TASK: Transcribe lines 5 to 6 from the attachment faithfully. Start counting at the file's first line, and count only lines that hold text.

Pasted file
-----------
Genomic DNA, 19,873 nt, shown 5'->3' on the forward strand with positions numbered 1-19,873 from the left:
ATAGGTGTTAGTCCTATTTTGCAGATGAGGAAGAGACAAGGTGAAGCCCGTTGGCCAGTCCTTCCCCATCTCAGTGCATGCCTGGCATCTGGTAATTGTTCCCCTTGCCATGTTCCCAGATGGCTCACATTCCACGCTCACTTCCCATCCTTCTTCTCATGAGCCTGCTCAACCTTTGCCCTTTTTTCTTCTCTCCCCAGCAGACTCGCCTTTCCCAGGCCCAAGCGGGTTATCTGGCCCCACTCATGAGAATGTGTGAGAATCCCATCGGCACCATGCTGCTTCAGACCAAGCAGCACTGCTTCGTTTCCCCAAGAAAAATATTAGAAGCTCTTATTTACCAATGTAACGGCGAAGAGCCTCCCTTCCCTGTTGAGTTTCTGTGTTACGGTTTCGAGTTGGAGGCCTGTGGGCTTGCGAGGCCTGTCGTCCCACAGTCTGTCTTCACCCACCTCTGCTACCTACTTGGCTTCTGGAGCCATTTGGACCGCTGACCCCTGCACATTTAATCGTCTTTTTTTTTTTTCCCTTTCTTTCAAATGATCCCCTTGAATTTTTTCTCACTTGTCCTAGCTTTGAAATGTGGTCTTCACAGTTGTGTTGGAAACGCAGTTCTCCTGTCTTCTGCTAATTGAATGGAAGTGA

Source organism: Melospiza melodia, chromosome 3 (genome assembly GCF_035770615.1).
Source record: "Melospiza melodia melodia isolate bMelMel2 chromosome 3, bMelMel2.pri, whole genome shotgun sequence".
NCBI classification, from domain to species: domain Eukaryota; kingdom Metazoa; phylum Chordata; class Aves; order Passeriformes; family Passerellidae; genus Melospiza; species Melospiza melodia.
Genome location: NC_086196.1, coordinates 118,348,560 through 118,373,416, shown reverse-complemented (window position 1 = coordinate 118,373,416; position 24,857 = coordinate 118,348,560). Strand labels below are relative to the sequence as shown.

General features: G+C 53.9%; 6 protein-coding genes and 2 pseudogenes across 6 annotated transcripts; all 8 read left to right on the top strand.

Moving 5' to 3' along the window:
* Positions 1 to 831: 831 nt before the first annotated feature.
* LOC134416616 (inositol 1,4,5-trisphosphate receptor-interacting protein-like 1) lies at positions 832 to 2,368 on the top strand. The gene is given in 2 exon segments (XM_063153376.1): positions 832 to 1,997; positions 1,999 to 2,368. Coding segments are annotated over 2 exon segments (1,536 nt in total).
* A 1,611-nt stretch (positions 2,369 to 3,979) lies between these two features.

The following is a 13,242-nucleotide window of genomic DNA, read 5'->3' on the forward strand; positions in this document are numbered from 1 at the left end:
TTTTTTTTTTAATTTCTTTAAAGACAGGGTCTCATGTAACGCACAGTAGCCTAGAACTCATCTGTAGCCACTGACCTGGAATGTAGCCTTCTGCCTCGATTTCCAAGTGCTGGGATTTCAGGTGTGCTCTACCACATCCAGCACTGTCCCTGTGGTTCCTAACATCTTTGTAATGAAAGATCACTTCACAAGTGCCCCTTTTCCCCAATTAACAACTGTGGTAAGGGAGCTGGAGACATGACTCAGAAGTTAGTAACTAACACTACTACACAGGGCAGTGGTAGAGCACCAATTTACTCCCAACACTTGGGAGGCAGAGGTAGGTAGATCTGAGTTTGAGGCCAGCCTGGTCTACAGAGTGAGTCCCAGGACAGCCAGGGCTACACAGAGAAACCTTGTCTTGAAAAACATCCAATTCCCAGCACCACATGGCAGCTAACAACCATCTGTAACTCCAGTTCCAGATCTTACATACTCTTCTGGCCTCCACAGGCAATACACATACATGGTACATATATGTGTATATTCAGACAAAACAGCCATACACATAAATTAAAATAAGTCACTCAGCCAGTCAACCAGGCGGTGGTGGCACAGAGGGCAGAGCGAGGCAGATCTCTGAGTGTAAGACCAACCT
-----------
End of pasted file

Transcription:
NCBI classification, from domain to species: domain Eukaryota; kingdom Metazoa; phylum Chordata; class Aves; order Passeriformes; family Passerellidae; genus Melospiza; species Melospiza melodia.
Genome location: NC_086196.1, coordinates 118,348,560 through 118,373,416, shown reverse-complemented (window position 1 = coordinate 118,373,416; position 24,857 = coordinate 118,348,560). Strand labels below are relative to the sequence as shown.